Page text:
Thus the government's incentive program for international
operators and its sensitivity toward explorers' requirements
Production testing of North Gorgon-2.
Ian Frazier, Petroleum Director of Western Australia's Department of Minerals & Energy, is very enthusiastic about Western Australia's growing importance in the world as a petroleum producing region of major consequence and about the government's programs to attract and accommodate international operators and the industry that supports them.
"Exploration off Western Australia is proving to be excellent in federal waters as well as state waters. Either way, the legislation is 99% identical. West Australian legislation has a bit more opportunity to encourage explorers, to assist explorers, to facilitate resolution of issues that come to the floor during an exploration program.
"For example, under the federal regime, you're expected to complete the program that you put up as a bid to the acreage regardless of whether it turns out to have less potential than you really thought it had. In West Australia, we will be flexible and work along with the results of your exploration program such that if you've done some seismic, built a well, and the acreage is not as great as you thought it would be, rather than run away, we'll agree to moving the well commitment or varying the well program in accordance to the success or otherwise of immediately prior explorations. There's more opportunity to do that than there is in the federal offshore acreage.
"Australia is so far away. It's remote once you get here, but we're also remote from the rest of the world in trying to attract people. So, we feel that in exploration there should be a regime that' s sensitive toward the explorers' requirements, one that's got more opportunities for negotiation, more opportunities of just the very programs, and because we're not big government like the federal government, we can change our systems and our policies very very quickly.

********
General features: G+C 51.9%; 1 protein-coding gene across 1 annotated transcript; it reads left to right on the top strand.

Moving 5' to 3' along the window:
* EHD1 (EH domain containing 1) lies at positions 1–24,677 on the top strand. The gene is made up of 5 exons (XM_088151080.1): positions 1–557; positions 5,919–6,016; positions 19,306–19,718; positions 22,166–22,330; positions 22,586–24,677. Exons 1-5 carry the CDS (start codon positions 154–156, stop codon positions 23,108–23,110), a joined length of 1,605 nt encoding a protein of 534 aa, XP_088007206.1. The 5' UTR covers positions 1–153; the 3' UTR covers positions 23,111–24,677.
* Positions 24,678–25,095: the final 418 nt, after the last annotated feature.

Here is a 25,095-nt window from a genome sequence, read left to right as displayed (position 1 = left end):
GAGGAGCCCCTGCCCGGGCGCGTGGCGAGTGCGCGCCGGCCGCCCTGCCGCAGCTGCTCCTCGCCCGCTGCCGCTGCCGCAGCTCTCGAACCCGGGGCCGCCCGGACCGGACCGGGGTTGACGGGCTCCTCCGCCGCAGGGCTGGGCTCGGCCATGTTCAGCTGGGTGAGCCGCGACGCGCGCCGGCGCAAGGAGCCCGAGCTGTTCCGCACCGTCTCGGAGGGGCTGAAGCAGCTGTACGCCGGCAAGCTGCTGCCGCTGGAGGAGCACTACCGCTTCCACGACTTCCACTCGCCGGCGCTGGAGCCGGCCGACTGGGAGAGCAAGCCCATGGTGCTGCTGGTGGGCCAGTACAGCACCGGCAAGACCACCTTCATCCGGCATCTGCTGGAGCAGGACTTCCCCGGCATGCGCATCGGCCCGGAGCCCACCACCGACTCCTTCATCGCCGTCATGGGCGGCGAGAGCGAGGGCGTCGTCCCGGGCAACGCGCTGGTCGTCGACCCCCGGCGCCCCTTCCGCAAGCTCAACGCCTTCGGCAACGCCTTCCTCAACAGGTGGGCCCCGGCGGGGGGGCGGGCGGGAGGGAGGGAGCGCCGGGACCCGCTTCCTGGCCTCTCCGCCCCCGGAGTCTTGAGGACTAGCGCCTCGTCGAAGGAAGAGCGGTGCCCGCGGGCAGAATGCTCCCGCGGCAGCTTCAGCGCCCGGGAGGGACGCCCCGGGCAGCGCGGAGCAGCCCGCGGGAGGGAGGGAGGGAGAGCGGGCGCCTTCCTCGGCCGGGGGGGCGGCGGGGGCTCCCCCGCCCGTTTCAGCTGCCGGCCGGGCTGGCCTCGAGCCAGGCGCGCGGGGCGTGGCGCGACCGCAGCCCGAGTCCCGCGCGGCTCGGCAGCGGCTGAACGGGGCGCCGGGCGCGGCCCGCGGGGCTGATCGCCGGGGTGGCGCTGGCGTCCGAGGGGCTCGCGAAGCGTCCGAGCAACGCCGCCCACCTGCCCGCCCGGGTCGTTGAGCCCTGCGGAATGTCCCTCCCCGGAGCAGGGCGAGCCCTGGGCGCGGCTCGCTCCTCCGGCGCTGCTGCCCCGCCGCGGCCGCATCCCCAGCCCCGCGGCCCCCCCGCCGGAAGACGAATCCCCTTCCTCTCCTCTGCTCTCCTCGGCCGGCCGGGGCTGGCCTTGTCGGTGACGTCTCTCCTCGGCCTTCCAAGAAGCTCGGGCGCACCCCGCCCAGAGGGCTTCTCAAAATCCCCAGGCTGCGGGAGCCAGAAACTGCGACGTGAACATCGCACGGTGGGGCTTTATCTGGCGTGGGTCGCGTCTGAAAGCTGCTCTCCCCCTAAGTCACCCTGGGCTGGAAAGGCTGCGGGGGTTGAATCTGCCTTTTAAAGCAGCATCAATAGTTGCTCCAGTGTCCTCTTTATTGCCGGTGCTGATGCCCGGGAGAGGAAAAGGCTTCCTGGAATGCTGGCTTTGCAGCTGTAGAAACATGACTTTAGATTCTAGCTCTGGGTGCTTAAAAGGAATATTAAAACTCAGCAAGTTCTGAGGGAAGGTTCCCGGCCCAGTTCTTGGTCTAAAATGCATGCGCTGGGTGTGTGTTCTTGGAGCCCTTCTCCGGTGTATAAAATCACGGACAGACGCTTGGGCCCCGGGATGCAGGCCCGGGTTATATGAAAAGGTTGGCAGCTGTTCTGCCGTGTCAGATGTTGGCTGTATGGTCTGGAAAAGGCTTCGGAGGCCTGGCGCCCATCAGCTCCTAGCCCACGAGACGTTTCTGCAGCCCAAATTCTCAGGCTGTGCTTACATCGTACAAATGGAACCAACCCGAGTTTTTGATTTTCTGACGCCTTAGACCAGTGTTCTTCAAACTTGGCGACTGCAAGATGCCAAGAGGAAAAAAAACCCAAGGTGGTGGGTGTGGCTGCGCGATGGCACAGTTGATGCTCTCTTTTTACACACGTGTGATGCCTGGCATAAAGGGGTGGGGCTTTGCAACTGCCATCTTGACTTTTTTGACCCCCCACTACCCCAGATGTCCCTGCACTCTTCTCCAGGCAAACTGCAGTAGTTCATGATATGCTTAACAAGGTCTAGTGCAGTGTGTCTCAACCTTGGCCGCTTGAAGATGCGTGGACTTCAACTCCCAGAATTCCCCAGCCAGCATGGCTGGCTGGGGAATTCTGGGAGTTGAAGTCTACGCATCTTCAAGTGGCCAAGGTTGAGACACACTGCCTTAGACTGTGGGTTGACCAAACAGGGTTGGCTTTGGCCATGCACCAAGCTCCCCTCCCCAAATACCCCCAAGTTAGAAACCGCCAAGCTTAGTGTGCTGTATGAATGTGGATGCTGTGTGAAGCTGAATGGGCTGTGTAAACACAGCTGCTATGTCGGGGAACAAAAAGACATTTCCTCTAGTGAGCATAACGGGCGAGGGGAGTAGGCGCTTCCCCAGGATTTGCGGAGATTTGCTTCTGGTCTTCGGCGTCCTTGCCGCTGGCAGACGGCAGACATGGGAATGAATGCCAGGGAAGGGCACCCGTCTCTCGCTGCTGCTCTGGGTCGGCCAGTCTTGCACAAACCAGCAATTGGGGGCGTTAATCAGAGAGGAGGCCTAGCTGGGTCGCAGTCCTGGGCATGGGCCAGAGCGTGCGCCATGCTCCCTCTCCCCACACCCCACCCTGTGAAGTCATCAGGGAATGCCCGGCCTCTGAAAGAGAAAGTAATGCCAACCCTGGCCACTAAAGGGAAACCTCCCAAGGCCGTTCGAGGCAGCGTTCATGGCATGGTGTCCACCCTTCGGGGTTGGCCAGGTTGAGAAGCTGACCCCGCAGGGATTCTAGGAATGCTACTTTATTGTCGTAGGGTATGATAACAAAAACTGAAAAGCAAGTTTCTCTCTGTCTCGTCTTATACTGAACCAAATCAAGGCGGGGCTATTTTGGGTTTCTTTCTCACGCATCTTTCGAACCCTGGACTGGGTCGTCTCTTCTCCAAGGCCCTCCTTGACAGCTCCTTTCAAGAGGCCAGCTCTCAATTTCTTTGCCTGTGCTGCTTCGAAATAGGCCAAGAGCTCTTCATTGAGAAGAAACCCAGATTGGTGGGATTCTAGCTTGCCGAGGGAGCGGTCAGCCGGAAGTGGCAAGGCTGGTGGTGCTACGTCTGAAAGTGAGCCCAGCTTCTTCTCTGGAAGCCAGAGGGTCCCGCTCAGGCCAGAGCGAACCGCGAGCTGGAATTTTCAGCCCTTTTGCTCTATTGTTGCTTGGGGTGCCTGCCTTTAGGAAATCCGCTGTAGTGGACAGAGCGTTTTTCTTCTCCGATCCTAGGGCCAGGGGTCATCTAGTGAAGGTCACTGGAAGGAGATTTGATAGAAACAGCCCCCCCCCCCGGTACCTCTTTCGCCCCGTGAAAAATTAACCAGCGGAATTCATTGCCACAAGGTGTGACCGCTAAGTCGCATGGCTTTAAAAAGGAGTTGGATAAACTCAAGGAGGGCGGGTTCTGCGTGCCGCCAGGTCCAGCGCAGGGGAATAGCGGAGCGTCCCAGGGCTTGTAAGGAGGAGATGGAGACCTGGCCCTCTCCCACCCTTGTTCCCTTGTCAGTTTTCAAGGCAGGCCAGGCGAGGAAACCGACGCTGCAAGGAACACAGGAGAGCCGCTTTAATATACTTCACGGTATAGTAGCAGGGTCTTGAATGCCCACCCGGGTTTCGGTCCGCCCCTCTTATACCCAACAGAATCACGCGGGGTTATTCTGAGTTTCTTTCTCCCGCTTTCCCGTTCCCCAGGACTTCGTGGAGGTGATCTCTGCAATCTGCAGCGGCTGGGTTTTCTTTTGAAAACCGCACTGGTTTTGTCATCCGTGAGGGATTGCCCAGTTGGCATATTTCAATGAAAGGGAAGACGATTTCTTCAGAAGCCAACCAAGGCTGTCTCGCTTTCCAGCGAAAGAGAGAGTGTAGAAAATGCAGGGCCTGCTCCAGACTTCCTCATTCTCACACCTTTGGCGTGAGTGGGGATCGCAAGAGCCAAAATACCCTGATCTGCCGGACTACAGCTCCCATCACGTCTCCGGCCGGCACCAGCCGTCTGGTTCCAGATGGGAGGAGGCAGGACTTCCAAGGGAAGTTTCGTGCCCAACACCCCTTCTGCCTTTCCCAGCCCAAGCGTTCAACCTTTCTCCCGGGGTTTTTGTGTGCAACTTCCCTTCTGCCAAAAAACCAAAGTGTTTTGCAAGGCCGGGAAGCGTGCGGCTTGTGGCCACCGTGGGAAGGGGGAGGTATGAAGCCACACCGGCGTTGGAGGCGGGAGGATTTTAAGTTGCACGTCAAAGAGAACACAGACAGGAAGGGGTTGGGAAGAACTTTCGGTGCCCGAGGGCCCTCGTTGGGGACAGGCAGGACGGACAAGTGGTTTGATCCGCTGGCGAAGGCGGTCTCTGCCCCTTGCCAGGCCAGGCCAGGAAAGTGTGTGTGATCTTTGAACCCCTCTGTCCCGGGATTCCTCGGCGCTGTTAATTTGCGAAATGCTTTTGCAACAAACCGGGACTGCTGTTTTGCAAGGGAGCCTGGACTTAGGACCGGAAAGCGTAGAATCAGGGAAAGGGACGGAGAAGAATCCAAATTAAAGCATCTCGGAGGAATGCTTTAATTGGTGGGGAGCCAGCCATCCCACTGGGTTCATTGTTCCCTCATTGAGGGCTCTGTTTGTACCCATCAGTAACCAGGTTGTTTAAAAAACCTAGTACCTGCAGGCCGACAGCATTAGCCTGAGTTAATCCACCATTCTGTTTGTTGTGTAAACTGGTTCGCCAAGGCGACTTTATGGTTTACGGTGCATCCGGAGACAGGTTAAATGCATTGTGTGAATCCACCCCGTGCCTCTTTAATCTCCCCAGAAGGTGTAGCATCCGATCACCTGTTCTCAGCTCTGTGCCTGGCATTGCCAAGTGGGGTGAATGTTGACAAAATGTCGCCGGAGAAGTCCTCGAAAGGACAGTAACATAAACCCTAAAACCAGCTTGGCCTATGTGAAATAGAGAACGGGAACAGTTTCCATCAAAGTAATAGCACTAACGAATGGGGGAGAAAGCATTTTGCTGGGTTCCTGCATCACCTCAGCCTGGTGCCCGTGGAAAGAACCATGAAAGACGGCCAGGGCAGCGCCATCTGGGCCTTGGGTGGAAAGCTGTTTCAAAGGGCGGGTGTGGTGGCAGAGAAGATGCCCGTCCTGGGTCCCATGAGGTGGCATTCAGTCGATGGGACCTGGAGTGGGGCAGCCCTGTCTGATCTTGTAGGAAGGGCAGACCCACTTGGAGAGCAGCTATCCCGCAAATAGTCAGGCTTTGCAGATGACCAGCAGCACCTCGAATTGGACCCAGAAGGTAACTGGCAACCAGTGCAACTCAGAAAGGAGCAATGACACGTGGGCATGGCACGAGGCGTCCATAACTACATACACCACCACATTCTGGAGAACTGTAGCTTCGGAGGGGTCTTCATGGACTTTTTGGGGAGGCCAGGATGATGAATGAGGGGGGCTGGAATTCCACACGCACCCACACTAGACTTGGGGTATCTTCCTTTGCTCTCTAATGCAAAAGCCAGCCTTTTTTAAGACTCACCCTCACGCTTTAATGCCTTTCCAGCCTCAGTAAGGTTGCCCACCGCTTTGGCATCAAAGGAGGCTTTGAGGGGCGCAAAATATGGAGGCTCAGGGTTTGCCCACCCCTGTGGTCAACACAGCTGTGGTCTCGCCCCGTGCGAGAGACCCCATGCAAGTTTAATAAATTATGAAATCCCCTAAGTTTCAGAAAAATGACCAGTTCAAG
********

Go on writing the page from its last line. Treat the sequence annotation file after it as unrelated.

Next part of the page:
"The offshore region is pretty attractive already, you don't have to hype it up any more. It draws the explorers, you don't really have to go out and advertise hot exploration acreage, it does it by itself. The area is remote internally, and the area is remote internationally, but oil is where you find it. There's plenty of oil out there, particularly on the Northwest Shelf, and its gas prone as well.
"We welcome the shooting of spec seismic and making it available to potential operators. All the major geophysical companies are here now, PGS Nopec, Geco-Prakla, Western, and they're all doing it. It took us quite some time to get the spec seismic industry launched. Now, we're arguing with our contemporaries in other governments and the federal government that you've got to loosen it up and give the companies a bit more confidentiality period so that they can expect a profit on a $30 million 3D survey.
"Another earlier government policy was that whatever gas you found, you had to sell to the state gas company at its price, of course. We were successful in having the government change that policy. It has been completely decontrolled now and put out to the private sector. There's a terrific market: Japan, Taiwan, Korea, maybe even China, as well as our own domestic market.
"The potential for exploration is enormous, but we're always somewhat disappointed, in that we're selling the raw materials, not processed products. Perhaps it's because we're so far away here, but maybe we should be doing a bit more downstream processing and selling a product, rather than the raw material. So pellets are a good idea, methanol is a good idea. You'll see a much bigger petrochemical development in a few years, if the financing falls in place, and I think they will.
"Not only that, the Northwest Shelf will soon be supplying energy for the mining district to the east, so that they can burn gas instead of diesel. There's already a good 1,400 km pipeline taking gas to our goldfields, so it's only a matter of time before the iron reduction industry is also fueled. Furthermore, the state governments are now trying to encourage private companies to put in gas reticulation for home consumption."